I think being ok with yourself is really important. You have to like yourself and you have to like who you are and be comfortable in your own skin as you age. And I really truly believe it’s in your power to be happy or not happy. I choose to be happy. We all go through sad parts in our lives. Life is not a dress rehearsal. We only get one good one.

The term Blue Zones has been used to describe places where people live long and healthy lives. What exactly does it take to live a long and healthy life? What is the science and the secret behind longevity and life extension? In this series, we are talking to medical experts, wellness experts, and longevity experts to share “5 Things You Need To Live A Long, Healthy, & Happy Life”. As a part of this series, I had the distinct pleasure of interviewing Barbara Sullivan

Barbara Sullivan is the national director of the Village to Village Network, the national association that represents 350 Villages throughout the United States and four countries around the world. Villages are community-based, nonprofit, grassroots organizations that connect members to a wide array of practical support services and social connections that enable older adults to enjoy a rich, independent and healthy quality of life when they choose to age in their homes and communities.

Thank you so much for joining us! Our readers would love to “get to know you” a bit better. Can you tell us a bit about your ‘backstory’?

I’ve been involved in the healthy aging-in-place movement since 2001, when I joined Paul Spring Retirement Community to head the marketing and business development team. While focusing on senior issues, I continued my education in eldercare and in 5 years I completed my certification with the Commonwealth of Virginia’s Board of Long-Term Care Administrators. By 2007, I was serving in an advisory role in the rapidly expanding Village movement to help seniors stay in their homes and age in place. I served from 2008 to January 2010 on the Board of Directors for the first suburban Village, Mount Vernon At Home. Later in 2010, I became the Executive Director of Mount Vernon At Home. In 2018, I was appointed the National Director for Village to Village Network (VtVN). VtVN is the national association that represents 350 Villages throughout the United States and four countries around the world, helping adults lead longer, happier, and healthier lives at home.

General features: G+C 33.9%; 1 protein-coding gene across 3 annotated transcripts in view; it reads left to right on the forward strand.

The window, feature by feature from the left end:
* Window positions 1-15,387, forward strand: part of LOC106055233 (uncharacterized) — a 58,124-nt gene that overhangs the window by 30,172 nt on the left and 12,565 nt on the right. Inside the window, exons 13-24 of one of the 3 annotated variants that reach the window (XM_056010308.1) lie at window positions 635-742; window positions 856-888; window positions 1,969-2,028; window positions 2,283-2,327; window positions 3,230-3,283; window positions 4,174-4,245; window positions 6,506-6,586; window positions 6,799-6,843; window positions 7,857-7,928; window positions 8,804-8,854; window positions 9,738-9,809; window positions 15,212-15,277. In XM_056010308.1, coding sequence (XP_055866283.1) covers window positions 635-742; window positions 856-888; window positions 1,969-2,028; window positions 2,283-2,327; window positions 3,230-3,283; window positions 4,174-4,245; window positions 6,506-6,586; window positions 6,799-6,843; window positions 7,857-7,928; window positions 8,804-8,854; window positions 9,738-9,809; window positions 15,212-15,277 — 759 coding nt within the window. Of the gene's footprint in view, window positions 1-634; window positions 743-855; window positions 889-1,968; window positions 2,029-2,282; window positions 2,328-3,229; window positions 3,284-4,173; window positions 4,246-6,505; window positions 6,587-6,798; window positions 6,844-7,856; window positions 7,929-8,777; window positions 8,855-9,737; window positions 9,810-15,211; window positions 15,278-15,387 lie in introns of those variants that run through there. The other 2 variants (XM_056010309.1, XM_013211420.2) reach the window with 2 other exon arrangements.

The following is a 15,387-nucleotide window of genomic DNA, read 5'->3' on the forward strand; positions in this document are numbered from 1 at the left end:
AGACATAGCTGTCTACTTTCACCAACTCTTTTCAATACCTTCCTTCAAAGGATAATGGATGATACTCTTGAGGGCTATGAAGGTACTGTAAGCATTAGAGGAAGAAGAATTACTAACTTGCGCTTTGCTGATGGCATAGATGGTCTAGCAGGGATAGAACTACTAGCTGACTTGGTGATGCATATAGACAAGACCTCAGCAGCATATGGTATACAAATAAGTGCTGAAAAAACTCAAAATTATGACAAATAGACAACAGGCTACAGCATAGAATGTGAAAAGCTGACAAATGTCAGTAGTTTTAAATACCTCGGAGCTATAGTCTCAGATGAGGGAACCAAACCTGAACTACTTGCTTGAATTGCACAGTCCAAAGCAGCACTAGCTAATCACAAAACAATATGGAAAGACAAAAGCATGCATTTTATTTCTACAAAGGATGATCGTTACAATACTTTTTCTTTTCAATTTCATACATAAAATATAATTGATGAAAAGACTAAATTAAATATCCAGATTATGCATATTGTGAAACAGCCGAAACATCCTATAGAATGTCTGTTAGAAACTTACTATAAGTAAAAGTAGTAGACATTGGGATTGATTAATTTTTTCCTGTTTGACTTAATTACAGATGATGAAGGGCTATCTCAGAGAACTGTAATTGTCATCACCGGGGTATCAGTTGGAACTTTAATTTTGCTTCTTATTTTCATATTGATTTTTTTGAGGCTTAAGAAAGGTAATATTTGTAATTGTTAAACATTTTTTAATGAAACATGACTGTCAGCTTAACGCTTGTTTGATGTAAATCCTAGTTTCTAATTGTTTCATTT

Can you share with us the most interesting story from your career? Can you tell us what lessons or ‘takeaways’ you learned from that?

One of the most motivating stories from my career may seem a little simple, but it has huge meaning. A woman involved in one of our Villages lived on a hill and she had physical limitations in walking. She was having trouble getting out to her mailbox at the curb each day to pick up her mail. She loved getting her mail, as many of her family lived in England. She called our office to inquire about moving her mailbox closer to her house. She didn’t know who to ask. It was a dignity issue because she didn’t want people to feel sorry for her and she was proud that she was independent and didn’t want to show anyone her limitations.